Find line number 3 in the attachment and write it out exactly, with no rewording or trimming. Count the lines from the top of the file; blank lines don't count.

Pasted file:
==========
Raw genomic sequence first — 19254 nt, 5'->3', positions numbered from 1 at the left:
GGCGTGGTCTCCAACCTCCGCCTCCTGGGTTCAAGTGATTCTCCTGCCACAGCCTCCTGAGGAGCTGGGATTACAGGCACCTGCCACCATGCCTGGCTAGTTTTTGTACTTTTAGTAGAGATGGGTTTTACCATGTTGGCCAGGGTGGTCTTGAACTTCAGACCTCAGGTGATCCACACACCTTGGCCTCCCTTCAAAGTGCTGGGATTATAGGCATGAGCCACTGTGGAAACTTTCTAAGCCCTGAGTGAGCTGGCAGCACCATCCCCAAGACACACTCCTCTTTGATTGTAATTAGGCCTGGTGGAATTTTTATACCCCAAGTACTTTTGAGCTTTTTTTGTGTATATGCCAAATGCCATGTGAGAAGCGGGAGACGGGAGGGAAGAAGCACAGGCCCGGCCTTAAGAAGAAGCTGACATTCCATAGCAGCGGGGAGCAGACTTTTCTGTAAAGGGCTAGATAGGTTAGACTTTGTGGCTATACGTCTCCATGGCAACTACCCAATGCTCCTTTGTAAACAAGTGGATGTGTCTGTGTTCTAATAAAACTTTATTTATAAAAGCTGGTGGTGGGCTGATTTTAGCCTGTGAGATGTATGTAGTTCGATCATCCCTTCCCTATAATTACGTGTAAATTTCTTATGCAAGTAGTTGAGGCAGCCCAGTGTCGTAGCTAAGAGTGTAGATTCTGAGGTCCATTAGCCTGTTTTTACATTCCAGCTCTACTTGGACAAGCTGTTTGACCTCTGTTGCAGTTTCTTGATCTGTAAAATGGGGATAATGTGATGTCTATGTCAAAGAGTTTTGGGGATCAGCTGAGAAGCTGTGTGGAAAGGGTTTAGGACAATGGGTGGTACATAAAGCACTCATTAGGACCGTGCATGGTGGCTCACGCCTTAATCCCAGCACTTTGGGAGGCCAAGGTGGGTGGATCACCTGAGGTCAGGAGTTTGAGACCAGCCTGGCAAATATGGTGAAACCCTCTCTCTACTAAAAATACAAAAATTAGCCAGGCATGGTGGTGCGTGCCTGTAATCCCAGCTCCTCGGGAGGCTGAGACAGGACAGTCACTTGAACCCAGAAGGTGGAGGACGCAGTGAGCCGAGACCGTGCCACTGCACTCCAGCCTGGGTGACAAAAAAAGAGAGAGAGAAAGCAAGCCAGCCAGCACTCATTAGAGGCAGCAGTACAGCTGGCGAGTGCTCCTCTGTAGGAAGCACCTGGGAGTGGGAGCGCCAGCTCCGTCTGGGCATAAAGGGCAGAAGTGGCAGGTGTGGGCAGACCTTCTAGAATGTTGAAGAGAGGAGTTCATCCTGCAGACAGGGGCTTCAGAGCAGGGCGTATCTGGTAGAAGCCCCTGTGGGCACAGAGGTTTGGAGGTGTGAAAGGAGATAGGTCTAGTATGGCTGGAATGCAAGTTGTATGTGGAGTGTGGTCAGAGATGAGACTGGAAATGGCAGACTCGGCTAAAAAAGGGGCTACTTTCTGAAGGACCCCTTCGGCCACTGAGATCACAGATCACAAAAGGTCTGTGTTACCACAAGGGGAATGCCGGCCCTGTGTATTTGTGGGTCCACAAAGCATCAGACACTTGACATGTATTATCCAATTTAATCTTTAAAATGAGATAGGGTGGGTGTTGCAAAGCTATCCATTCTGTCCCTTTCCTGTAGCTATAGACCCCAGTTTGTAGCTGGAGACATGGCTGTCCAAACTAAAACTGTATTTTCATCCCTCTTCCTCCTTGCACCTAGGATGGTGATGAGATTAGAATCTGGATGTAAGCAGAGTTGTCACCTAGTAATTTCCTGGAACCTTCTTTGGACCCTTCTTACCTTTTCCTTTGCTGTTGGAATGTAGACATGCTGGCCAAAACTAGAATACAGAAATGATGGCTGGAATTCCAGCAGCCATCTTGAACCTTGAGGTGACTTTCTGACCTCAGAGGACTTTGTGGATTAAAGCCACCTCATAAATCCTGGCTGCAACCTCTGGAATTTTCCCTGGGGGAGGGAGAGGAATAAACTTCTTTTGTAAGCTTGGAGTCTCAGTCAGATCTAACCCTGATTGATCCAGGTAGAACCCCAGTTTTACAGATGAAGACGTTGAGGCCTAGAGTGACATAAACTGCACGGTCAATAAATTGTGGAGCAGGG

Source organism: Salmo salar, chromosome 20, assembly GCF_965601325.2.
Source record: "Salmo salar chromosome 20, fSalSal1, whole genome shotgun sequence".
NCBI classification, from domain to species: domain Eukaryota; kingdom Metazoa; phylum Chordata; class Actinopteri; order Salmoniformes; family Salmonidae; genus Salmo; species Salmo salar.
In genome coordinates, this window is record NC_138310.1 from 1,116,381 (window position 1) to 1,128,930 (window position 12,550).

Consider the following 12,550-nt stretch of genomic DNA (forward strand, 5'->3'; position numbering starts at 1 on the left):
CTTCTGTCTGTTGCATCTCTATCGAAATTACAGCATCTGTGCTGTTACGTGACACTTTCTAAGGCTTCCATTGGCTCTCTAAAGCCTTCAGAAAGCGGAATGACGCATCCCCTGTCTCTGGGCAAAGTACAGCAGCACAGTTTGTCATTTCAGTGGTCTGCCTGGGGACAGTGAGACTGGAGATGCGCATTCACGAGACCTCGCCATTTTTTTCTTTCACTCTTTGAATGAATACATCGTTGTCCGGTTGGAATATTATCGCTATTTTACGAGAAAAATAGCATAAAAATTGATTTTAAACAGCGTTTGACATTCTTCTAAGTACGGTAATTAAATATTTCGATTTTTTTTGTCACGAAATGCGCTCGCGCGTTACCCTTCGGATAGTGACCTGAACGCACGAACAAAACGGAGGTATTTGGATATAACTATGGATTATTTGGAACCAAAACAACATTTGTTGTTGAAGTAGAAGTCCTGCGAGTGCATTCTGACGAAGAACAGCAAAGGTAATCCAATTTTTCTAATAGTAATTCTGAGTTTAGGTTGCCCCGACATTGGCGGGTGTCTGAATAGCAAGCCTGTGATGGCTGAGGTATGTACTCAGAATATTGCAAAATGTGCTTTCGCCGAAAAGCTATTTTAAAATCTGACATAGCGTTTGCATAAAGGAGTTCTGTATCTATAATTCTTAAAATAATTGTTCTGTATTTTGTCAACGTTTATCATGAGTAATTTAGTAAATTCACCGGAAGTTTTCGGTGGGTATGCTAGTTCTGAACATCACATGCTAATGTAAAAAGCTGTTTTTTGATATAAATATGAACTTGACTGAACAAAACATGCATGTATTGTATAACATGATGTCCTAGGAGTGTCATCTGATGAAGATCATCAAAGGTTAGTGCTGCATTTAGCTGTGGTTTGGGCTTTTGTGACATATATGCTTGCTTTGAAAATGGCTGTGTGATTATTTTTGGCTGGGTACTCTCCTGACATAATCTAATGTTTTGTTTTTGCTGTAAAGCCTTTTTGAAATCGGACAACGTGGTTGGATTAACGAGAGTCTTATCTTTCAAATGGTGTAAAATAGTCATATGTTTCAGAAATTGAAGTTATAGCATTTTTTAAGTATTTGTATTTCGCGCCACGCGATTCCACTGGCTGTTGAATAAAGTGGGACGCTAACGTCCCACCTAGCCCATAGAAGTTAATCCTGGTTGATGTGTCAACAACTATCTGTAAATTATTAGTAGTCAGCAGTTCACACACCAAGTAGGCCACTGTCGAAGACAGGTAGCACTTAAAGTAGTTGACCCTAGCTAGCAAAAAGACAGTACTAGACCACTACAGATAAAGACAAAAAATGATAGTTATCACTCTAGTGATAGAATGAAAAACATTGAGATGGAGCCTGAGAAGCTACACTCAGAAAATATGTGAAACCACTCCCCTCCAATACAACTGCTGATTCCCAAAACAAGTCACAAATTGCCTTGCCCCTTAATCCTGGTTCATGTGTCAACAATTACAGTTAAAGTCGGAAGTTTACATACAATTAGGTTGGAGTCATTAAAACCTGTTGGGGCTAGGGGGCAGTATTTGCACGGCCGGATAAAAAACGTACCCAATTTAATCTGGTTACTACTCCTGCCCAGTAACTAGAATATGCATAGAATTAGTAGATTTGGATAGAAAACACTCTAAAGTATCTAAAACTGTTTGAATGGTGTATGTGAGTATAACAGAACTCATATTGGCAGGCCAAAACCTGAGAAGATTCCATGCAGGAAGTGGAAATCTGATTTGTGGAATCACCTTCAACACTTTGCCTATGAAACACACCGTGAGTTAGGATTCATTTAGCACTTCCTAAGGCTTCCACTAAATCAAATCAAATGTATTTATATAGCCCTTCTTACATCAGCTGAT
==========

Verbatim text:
Source organism: Salmo salar, chromosome 20, assembly GCF_965601325.2.